The best type of laxative for this is the bolus-forming laxative. As mentioned above, these laxatives do not usually cause discomfort and are gradual in their effect, which makes them perfect for long-term use in chronic constipation. We recommend opting for powdered supplements, as they are very effective and easy to prepare.

Irritable Bowel Syndrome: This condition inhibits the proper functioning of the digestive system and causes frequent constipation, stomach pain, bloating and variation in bowel/bowel habits. There is no cure for this disorder, but its symptoms can be alleviated with the help of some laxatives.

Both bolus-forming and osmotic laxatives are suitable for this condition. If you opt for an osmotic laxative, remember to drink plenty of water to avoid dehydration and discomfort. Stimulant laxatives, however, should be avoided at all costs as they can disrupt already irregular bowel activity.

Constipation due to poor diet, stress or lack of activity: Unlike the conditions mentioned above, all of these factors can be prevented or remedied with just a little willpower and willingness. Taking action to prevent these conditions will help improve your quality of life.

Constipation from these causes is usually not serious (as long as action is taken to prevent it from progressing), and sufferers often want quick relief. For them, stimulant laxatives are a good option. However, it is very important to follow the specified doses and not to overuse them.

Risk factors

Many people have special conditions or conditions that may cause unwanted effects with the use of laxatives. Packages will always specify when they should not be used, so it is very important that you read the contraindications before taking a laxative. Some of these factors are as follows:

Pregnancy or breastfeeding: Some laxatives, such as milk of magnesia and bolus formers, are generally suitable for use during pregnancy. However, others can be dangerous, so it is very important that you consult your doctor. Laxatives should not be given to children under 6 years of age.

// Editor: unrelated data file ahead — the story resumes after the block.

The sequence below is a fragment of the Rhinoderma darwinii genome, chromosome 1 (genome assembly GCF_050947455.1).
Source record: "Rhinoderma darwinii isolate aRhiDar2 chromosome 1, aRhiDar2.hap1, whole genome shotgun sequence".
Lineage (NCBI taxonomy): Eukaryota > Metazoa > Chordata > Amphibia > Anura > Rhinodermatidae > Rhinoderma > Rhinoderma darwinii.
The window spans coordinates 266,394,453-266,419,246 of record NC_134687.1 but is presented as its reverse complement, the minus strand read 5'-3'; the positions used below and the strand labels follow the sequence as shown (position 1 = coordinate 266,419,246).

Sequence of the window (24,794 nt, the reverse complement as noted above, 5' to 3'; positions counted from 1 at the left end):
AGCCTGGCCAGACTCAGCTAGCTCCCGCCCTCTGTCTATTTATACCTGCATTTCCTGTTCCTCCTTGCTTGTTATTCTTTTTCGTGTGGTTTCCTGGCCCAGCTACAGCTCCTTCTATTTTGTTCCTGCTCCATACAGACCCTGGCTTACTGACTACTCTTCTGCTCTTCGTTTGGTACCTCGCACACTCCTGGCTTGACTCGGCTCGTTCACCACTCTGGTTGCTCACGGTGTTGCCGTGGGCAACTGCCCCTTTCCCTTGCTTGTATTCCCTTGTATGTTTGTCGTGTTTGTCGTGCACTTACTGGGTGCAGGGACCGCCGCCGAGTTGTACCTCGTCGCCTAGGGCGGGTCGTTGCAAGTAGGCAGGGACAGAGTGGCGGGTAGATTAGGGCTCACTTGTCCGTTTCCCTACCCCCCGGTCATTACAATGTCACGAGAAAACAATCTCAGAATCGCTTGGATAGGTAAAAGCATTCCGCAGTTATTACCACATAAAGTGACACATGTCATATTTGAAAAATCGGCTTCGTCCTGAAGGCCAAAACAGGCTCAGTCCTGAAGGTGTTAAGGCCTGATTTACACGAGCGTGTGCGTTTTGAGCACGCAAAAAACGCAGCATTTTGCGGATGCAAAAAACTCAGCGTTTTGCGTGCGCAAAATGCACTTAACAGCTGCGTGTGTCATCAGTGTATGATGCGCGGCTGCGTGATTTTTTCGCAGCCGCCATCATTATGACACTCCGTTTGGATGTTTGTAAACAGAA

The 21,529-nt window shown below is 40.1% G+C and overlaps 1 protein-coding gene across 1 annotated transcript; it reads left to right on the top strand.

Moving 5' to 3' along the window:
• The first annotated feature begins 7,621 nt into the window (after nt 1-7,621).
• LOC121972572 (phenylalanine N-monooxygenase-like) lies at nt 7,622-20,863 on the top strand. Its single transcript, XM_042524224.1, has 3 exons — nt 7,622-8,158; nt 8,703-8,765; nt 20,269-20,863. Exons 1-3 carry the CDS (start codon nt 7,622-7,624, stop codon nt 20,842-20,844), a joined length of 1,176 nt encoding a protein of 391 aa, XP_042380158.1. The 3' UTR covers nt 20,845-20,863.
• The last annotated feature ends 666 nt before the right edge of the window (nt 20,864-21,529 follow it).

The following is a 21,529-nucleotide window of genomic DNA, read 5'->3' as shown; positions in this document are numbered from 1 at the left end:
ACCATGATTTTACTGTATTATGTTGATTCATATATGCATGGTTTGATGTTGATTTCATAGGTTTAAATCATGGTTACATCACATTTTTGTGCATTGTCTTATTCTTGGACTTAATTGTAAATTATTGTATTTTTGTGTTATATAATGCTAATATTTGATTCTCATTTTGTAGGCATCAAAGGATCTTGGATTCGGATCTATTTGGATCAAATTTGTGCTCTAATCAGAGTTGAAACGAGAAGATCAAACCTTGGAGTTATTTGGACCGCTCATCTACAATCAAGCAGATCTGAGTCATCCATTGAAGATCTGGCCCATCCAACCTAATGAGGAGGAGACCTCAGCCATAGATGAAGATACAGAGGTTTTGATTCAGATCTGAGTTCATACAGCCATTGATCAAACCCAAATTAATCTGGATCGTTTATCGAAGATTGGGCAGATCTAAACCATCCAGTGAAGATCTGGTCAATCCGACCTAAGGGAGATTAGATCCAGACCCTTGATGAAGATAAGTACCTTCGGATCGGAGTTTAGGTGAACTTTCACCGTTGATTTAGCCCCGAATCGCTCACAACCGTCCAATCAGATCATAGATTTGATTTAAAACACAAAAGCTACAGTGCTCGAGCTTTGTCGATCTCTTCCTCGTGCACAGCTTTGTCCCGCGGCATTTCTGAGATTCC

Interaction with other medications: If you are taking any medication and need to take a laxative, it is very difficult to determine whether they conflict. Therefore, it is essential that you consult your doctor to avoid the laxative inhibiting or altering (which can be dangerous) the functioning of your medications.

Other medical conditions: These include diabetes, obesity, high blood pressure, heart disease and gastrointestinal diseases or conditions. As always, it is very important to consult your doctor before taking a laxative if you have any of these conditions.

Extent of discomfort

Some cases of constipation can be difficult to deal with, while others are transient and not too much of a problem. Some people may instinctively and automatically turn to laxatives if they suddenly find it difficult to go to the toilet, but sometimes this may be too much.

If your discomfort is prolonged or has been present for two days or more, a laxative is a good idea. However, if your discomfort is mild and temporary, we highly recommend trying one of the natural laxatives listed above. As well as being effective, they can be much more affordable.

Time of action

Some cases of constipation are more urgent than others. There are times when we can wait a couple of days for laxatives to work, while at other times we are looking for more immediate results. Each type of laxative has a usual time of action, and we discuss each one below:

Type of laxative Usual action time
Bolus-forming 2 to 3 days
Osmotic 2 to 3 days
Stimulant 6 to 12 hours

(Featured image source: Thanthima Limsakul/ 123rf.com)